Posted On October 13, 2010 by PUSC
By Tim Nash
A video of your soccer prowess can get a college coach’s attention, but unless you do it right, your video will get the eject button.
Whether you’re hoping for a soccer scholarship or simply trying to give a college another reason to admit you, sending a soccer video along with you soccer resume to college coaches may be worth the effort. A video won’t automatically open doors (and it isn’t a substitute academic or soccer credentials), but it can be a great way to introduce yourself–and make an impression.
One problem: Coaches get more videos than they have time to look at. Unless your video is good, coaches won’t watch it all–even if you’re the next Tab Ramos or Mia Hamm.
“The more time someone puts into preparing the video, the more likely I am to look at it,” Ohio State head women’s coach Lori Henry says. “If its just thrown together, I don’t have time to look at it.”
A well-made soccer video showcases a player in game situations. But many candidates make one of two mistakes: They produce either a collection of game snippets or a long and full game-length video.
“Players feel the need to show their best plays,” says Princeton University coach Bob Bradley. “But most coaches are looking beyond just a good play or two. I want to see how a player handles himself on the field. Coaches get wonderful highlight clips put to catchy music, but that just doesn’t mean much.”
Nor do coaches like to receive two-hour game tapes.
“We don’t have time to watch a tape where someone’s daughter touches the ball only a half-dozen times in a game,” says Lori Henry. “The tapes I like to watch are the ones where the players have gone out of their way to research all the games they have played and have picked out good environments to showcase themselves.”
What to include
Make sure your video shows more than your dribbling and scoring. Coaches are interested in your defensive play, how you handle the ball under pressure, your passing skills and other things, such as on-field communication and what you do when you don’t have the ball.
Juggle for the camera. “Kids think it’s kind of corny, but for us to see a person touch the ball 150 times within a three-minute span really gives us a good idea of what the kid is like,” says April Kater, head coach of Syracuse University’s new women’s program.
Goalkeepers should include a variety of the saves they have made. Coaches realize that almost anybody can catch a ball hit right at him. They want to see you diving low, diving high, handling crosses, stopping one-on-ones and punting.
Be sure to label your tape with your name, address, phone number, position, team’s name, and jersey number. “You don’t know how many videos we get where the players give their names, but don’t tell us who they are on the video,” says April Kater.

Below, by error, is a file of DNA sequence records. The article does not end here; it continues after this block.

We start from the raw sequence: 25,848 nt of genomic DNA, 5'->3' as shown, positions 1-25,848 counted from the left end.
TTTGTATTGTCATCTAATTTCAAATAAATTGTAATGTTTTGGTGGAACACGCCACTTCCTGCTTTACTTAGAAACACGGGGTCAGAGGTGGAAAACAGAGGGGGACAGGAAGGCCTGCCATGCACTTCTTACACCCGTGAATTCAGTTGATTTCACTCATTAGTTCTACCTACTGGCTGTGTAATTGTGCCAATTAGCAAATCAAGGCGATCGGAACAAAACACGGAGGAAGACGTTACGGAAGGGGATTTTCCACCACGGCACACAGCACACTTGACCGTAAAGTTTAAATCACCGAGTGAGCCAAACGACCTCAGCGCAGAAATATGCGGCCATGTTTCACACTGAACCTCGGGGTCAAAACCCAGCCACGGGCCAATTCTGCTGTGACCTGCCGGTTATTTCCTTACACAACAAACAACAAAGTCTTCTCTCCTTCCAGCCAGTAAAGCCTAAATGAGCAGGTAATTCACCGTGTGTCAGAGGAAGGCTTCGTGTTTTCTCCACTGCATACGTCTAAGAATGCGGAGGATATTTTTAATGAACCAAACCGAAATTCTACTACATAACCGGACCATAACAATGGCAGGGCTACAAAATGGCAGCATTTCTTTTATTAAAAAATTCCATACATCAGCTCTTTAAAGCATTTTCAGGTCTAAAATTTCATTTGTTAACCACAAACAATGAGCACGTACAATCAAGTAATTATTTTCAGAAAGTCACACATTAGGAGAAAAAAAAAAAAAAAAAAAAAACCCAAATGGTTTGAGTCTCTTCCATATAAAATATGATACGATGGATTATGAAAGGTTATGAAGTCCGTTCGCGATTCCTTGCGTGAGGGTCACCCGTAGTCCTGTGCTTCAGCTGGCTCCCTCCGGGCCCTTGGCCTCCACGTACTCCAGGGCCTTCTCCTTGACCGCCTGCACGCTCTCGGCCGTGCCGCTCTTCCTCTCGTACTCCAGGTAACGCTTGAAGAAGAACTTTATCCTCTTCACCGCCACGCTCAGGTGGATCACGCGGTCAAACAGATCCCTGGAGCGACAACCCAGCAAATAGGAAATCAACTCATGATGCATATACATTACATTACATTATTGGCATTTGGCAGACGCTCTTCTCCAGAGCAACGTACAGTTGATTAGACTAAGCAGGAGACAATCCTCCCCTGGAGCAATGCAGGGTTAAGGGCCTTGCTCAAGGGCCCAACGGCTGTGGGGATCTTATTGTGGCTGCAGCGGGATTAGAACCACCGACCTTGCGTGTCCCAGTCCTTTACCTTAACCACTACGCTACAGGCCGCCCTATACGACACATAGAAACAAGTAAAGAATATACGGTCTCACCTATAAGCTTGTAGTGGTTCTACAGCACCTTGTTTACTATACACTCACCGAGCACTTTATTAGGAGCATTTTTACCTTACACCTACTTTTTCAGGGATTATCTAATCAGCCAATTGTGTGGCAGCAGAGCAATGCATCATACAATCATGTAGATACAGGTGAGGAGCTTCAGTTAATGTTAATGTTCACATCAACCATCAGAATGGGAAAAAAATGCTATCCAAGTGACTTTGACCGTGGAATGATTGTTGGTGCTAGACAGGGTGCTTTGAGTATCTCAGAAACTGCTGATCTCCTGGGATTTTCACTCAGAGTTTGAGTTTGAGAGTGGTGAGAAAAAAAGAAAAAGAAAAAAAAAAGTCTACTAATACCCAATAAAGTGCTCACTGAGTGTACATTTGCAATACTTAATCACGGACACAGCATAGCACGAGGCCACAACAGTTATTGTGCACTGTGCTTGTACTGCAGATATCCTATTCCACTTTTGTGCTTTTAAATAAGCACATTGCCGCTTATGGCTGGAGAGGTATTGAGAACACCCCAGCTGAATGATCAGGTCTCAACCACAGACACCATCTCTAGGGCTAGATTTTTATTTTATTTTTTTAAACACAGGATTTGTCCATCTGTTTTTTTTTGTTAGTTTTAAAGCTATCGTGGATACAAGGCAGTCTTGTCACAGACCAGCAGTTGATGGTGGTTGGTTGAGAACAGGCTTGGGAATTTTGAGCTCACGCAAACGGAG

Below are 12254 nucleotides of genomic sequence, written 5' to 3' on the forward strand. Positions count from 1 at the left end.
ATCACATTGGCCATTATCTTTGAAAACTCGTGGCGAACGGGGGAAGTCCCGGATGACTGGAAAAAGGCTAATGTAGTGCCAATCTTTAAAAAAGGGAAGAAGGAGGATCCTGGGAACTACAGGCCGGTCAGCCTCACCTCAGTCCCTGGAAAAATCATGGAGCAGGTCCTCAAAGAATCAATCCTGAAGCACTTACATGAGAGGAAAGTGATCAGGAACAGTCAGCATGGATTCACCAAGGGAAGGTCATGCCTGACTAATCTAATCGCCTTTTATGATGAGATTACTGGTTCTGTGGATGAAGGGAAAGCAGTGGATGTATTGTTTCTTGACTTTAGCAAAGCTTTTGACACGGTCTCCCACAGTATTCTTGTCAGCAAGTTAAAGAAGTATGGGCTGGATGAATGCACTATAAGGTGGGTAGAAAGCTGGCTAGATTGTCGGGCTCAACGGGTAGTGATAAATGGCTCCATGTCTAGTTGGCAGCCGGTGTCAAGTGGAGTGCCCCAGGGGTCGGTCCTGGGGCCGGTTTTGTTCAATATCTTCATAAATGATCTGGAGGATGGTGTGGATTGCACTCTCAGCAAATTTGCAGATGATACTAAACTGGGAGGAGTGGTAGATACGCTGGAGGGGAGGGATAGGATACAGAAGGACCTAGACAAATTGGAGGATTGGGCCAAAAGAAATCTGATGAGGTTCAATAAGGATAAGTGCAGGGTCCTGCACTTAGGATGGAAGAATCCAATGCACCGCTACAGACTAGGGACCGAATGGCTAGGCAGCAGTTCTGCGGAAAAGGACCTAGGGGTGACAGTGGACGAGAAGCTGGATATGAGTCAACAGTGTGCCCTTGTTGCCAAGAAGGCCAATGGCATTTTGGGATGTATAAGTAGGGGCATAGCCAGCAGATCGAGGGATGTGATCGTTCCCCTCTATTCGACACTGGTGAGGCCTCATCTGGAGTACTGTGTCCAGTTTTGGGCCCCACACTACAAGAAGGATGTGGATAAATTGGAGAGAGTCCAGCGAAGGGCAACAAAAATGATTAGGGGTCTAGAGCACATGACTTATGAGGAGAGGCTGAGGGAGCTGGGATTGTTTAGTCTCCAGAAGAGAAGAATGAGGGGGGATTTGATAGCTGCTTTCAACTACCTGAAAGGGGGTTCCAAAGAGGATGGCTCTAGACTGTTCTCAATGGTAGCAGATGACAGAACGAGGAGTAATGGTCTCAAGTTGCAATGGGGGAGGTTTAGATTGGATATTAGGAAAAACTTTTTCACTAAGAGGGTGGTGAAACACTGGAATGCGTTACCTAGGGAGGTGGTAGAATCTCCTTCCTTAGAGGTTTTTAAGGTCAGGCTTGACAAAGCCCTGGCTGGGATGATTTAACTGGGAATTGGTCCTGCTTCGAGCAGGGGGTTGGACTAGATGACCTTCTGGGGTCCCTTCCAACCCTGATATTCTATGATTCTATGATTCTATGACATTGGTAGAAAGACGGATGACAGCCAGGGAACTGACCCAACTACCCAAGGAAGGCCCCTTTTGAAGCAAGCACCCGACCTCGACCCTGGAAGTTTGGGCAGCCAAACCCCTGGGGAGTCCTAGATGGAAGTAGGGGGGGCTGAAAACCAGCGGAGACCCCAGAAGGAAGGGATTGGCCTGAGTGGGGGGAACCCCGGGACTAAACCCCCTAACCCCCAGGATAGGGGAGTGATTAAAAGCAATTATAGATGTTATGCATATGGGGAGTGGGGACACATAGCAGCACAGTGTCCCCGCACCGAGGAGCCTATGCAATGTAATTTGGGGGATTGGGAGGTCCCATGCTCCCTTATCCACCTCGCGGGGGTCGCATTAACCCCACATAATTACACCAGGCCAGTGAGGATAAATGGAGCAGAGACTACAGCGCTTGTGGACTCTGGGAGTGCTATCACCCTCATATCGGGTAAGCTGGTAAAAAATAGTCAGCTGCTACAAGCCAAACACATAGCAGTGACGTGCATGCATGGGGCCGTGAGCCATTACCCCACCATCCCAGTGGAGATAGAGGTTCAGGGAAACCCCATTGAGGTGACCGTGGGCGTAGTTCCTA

Don’t ask a coach to return your video. Copies are inexpensive and can be made at home if you have access to two VCRs.
Finally, send a schedule of your games and tournaments with your video. Some coaches may actually come out and watch you play.
Should you make your own video?
Making a good video takes skill, equipment and tapes of your games. If your family has a camcorder and a VCR, and you and a parent or a friend want to give it a try, take time to read the equipment manuals and visit the library to find out as much as you can about producing a video. If you don’t have the time of the inclination to do the job yourself, you could hire a video company to do it for you. Ask your coach if he knows of a company, or check the local yellow pages under “Recording Service-Sound & Video” and “Video Production Services.”
A professionally produced video can include music, a title, an introduction, and even a greeting from the player. But be forewarned: They are expensive. Most video companies charge between $50 and $60 per hour (with a half-hour minimum) to edit a video from game tapes. Rates for taping vary across the country, but it could cost as much as $200 to tape and edit a game. That’s not with in your budget? Then check out the audiovisual department at your high school. A student may be willing to tape and edit your tape for free as a school project or for a lower fee than the pros would charge. Or, several families with team members could share the cost of having game tapes shot professionally. The tapes can then be edited separately for each player.
Are videos essential?
Unlike your GPA and your high school transcript, a soccer video is not a requirement. Don’t feel that your college application will be weak in you don’t send one. Rutgers University coach Bob Reasso says he is more interested in a player’s resume and references than he is in seeing a video. Mike Noonan, head
coach at Brown University, says, “A tape gives a coach an idea of the type of player and the level he is playing at, but it’s very difficult to gauge other things such as speed, on tape. In an era of advanced technology, we sometimes forget how important it is to meet face-to-face.